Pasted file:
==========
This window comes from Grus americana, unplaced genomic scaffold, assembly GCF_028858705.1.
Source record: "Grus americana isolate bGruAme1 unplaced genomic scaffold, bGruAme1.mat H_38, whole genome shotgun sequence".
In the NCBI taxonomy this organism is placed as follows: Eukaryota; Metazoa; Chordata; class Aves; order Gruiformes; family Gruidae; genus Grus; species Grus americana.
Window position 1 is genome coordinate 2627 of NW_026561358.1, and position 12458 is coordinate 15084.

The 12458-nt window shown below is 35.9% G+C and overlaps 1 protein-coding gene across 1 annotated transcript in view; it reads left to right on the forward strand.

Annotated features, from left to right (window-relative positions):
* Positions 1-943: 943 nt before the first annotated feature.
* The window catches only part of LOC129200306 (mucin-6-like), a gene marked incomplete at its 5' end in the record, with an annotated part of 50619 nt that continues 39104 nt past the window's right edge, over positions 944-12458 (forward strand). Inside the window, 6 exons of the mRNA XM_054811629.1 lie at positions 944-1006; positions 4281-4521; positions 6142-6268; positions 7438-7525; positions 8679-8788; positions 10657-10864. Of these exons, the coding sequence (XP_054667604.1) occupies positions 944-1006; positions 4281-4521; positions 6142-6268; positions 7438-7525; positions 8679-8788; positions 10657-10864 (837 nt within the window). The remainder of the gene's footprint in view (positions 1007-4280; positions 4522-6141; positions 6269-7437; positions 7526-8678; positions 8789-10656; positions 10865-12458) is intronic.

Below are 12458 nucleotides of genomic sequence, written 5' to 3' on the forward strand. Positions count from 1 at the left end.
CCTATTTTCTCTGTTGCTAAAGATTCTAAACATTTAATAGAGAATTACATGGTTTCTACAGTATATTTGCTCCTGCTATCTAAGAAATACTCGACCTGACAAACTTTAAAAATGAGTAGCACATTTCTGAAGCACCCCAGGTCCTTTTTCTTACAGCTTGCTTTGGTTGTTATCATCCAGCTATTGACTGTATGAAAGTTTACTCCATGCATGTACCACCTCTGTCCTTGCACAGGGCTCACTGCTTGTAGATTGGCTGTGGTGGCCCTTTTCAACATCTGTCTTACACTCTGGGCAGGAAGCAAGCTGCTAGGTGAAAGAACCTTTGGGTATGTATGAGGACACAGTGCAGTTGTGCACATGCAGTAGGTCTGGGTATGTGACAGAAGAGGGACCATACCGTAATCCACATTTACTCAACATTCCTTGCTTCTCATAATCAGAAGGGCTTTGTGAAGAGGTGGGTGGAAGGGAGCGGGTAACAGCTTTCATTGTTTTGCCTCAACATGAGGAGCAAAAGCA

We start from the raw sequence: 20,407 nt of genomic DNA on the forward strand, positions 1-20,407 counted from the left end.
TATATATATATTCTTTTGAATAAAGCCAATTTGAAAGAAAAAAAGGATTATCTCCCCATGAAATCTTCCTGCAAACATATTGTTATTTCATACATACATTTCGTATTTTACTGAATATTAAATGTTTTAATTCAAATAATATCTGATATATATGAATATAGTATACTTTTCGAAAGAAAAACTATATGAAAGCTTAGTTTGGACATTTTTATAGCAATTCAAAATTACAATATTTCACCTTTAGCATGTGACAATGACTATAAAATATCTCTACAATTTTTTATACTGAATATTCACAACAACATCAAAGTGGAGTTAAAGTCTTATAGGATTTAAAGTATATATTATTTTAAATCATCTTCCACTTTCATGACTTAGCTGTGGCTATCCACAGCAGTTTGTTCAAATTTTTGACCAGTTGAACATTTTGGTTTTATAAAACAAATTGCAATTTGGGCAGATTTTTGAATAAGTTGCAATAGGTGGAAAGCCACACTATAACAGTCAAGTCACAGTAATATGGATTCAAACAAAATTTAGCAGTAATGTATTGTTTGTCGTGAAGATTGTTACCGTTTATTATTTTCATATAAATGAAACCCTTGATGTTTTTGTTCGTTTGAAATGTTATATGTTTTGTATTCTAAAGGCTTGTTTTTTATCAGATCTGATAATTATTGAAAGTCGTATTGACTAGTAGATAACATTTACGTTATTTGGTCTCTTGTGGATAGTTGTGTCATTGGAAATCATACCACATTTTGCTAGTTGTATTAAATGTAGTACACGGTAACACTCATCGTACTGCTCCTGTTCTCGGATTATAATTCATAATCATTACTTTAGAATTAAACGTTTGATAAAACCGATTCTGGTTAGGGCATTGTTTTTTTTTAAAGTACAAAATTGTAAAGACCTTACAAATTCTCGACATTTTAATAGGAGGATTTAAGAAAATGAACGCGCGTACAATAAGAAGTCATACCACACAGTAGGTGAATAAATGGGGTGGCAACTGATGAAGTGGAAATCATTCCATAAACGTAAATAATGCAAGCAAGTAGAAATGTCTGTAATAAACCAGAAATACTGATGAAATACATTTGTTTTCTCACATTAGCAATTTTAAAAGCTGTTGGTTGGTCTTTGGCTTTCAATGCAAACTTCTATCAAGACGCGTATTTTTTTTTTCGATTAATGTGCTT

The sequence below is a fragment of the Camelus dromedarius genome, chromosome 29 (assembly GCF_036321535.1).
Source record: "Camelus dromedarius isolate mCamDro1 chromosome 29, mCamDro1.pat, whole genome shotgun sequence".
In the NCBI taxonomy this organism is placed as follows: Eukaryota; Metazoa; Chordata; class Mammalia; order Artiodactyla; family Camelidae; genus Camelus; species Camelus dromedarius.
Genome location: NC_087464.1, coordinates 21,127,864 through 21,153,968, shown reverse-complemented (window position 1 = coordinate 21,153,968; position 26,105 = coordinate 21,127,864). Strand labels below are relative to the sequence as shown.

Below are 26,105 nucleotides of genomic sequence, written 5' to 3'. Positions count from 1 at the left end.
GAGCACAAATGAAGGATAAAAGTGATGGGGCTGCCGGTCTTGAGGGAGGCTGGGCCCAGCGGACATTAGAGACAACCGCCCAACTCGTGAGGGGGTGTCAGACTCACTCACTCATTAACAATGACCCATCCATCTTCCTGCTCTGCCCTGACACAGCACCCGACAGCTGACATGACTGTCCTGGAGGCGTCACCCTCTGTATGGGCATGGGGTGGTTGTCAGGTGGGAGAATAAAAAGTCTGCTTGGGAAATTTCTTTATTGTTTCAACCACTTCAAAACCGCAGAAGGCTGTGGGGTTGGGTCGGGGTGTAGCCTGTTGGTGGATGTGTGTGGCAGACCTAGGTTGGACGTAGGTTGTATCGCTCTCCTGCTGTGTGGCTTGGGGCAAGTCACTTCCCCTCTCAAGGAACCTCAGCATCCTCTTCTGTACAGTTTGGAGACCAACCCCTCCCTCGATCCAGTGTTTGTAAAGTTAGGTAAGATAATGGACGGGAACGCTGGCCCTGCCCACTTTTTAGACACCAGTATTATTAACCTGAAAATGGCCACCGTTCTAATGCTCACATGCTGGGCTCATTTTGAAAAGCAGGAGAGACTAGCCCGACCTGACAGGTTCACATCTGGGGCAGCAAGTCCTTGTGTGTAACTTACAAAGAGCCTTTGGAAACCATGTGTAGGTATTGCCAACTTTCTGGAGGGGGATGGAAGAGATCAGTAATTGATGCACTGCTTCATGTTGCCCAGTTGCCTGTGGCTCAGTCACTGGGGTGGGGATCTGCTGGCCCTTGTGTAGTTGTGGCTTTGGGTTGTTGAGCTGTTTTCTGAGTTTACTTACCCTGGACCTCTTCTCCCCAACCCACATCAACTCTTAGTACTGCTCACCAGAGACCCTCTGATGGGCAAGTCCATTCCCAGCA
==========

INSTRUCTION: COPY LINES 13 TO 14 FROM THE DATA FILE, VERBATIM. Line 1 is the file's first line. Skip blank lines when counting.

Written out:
The sequence below is a fragment of the Camelus dromedarius genome, chromosome 29 (assembly GCF_036321535.1).
Source record: "Camelus dromedarius isolate mCamDro1 chromosome 29, mCamDro1.pat, whole genome shotgun sequence".